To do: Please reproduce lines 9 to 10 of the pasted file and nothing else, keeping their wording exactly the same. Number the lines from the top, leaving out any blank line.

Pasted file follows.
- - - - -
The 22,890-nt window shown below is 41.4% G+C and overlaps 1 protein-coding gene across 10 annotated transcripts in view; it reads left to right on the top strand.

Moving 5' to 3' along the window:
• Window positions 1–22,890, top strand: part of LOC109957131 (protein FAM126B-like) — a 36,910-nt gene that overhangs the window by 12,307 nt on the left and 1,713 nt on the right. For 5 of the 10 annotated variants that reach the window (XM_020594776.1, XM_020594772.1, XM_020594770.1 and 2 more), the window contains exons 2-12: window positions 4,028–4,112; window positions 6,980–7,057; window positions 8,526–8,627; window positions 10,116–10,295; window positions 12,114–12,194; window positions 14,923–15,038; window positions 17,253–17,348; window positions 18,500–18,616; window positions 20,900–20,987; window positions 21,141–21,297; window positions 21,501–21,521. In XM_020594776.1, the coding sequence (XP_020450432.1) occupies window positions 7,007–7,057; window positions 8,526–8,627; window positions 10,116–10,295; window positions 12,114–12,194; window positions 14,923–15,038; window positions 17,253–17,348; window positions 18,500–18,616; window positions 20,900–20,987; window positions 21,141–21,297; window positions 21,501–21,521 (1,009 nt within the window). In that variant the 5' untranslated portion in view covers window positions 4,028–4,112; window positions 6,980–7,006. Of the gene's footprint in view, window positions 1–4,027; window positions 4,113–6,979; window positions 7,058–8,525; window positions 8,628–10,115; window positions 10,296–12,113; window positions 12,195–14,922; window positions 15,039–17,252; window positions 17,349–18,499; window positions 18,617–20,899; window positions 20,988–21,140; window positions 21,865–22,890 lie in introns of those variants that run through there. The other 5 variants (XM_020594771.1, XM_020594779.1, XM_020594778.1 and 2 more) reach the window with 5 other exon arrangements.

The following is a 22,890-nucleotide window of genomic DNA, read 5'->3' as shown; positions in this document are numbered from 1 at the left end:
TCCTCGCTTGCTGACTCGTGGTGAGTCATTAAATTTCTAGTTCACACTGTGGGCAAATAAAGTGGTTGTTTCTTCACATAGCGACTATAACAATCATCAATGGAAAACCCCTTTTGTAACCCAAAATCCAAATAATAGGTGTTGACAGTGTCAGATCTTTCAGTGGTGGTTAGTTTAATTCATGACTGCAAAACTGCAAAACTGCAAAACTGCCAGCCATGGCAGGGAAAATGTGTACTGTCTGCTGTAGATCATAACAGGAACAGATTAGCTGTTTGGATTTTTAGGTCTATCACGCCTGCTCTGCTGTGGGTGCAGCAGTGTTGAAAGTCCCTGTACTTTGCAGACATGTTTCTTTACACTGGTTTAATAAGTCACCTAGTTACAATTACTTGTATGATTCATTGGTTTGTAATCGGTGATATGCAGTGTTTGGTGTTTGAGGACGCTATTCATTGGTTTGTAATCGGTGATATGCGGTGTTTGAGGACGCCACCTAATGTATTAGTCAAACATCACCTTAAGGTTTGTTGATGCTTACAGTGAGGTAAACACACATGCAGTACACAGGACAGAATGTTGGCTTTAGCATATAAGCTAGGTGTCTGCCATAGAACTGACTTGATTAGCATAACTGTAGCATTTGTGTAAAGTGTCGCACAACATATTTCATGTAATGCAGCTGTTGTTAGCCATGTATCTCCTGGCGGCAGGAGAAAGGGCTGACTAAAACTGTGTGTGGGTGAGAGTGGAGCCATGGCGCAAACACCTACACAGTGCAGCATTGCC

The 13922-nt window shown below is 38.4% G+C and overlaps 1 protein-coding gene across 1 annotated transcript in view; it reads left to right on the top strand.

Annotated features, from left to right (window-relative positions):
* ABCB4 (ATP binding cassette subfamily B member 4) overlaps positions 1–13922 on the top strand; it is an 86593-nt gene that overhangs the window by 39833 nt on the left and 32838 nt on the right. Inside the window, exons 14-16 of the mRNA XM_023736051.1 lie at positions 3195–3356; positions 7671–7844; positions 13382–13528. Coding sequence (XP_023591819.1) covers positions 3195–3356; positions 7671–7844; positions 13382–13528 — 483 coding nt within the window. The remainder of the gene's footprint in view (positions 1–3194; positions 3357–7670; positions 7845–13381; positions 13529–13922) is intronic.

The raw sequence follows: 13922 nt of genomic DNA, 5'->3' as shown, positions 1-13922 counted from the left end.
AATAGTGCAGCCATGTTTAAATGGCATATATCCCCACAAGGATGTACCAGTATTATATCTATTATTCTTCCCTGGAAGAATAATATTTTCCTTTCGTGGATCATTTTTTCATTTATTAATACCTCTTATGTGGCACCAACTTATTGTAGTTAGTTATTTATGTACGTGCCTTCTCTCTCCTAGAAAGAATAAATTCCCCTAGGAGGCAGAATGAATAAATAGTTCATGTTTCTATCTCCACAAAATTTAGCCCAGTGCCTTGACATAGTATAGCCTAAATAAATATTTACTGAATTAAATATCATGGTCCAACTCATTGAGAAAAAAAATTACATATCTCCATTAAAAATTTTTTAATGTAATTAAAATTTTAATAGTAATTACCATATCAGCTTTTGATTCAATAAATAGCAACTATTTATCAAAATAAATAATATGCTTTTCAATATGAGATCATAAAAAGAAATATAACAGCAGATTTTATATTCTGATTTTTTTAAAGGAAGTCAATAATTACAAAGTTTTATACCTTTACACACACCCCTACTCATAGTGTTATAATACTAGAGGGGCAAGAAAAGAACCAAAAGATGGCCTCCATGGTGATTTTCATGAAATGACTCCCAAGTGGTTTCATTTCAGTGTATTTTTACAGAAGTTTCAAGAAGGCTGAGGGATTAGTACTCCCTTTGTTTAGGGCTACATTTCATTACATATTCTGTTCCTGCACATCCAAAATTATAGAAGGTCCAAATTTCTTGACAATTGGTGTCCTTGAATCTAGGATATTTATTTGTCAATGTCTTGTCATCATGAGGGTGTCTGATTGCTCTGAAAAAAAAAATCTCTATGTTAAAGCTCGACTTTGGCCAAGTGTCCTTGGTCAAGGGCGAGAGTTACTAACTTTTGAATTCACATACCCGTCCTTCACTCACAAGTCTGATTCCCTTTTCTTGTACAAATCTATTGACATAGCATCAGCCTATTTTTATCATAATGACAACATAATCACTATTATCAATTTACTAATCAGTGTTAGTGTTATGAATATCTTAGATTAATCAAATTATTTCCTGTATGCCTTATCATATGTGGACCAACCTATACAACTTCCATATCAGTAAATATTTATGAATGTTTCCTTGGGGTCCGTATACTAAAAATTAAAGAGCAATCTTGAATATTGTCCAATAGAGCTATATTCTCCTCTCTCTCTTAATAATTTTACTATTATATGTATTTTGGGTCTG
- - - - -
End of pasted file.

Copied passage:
The raw sequence follows: 13922 nt of genomic DNA, 5'->3' as shown, positions 1-13922 counted from the left end.
AATAGTGCAGCCATGTTTAAATGGCATATATCCCCACAAGGATGTACCAGTATTATATCTATTATTCTTCCCTGGAAGAATAATATTTTCCTTTCGTGGATCATTTTTTCATTTATTAATACCTCTTATGTGGCACCAACTTATTGTAGTTAGTTATTTATGTACGTGCCTTCTCTCTCCTAGAAAGAATAAATTCCCCTAGGAGGCAGAATGAATAAATAGTTCATGTTTCTATCTCCACAAAATTTAGCCCAGTGCCTTGACATAGTATAGCCTAAATAAATATTTACTGAATTAAATATCATGGTCCAACTCATTGAGAAAAAAAATTACATATCTCCATTAAAAATTTTTTAATGTAATTAAAATTTTAATAGTAATTACCATATCAGCTTTTGATTCAATAAATAGCAACTATTTATCAAAATAAATAATATGCTTTTCAATATGAGATCATAAAAAGAAATATAACAGCAGATTTTATATTCTGATTTTTTTAAAGGAAGTCAATAATTACAAAGTTTTATACCTTTACACACACCCCTACTCATAGTGTTATAATACTAGAGGGGCAAGAAAAGAACCAAAAGATGGCCTCCATGGTGATTTTCATGAAATGACTCCCAAGTGGTTTCATTTCAGTGTATTTTTACAGAAGTTTCAAGAAGGCTGAGGGATTAGTACTCCCTTTGTTTAGGGCTACATTTCATTACATATTCTGTTCCTGCACATCCAAAATTATAGAAGGTCCAAATTTCTTGACAATTGGTGTCCTTGAATCTAGGATATTTATTTGTCAATGTCTTGTCATCATGAGGGTGTCTGATTGCTCTGAAAAAAAAAATCTCTATGTTAAAGCTCGACTTTGGCCAAGTGTCCTTGGTCAAGGGCGAGAGTTACTAACTTTTGAATTCACATACCCGTCCTTCACTCACAAGTCTGATTCCCTTTTCTTGTACAAATCTATTGACATAGCATCAGCCTATTTTTATCATAATGACAACATAATCACTATTATCAATTTACTAATCAGTGTTAGTGTTATGAATATCTTAGATTAATCAAATTATTTCCTGTATGCCTTATCATATGTGGACCAACCTATACAACTTCCATATCAGTAAATATTTATGAATGTTTCCTTGGGGTCCGTATACTAAAAATTAAAGAGCAATCTTGAATATTGTCCAATAGAGCTATATTCTCCTCTCTCTCTTAATAATTTTACTATTATATGTATTTTGGGTCTG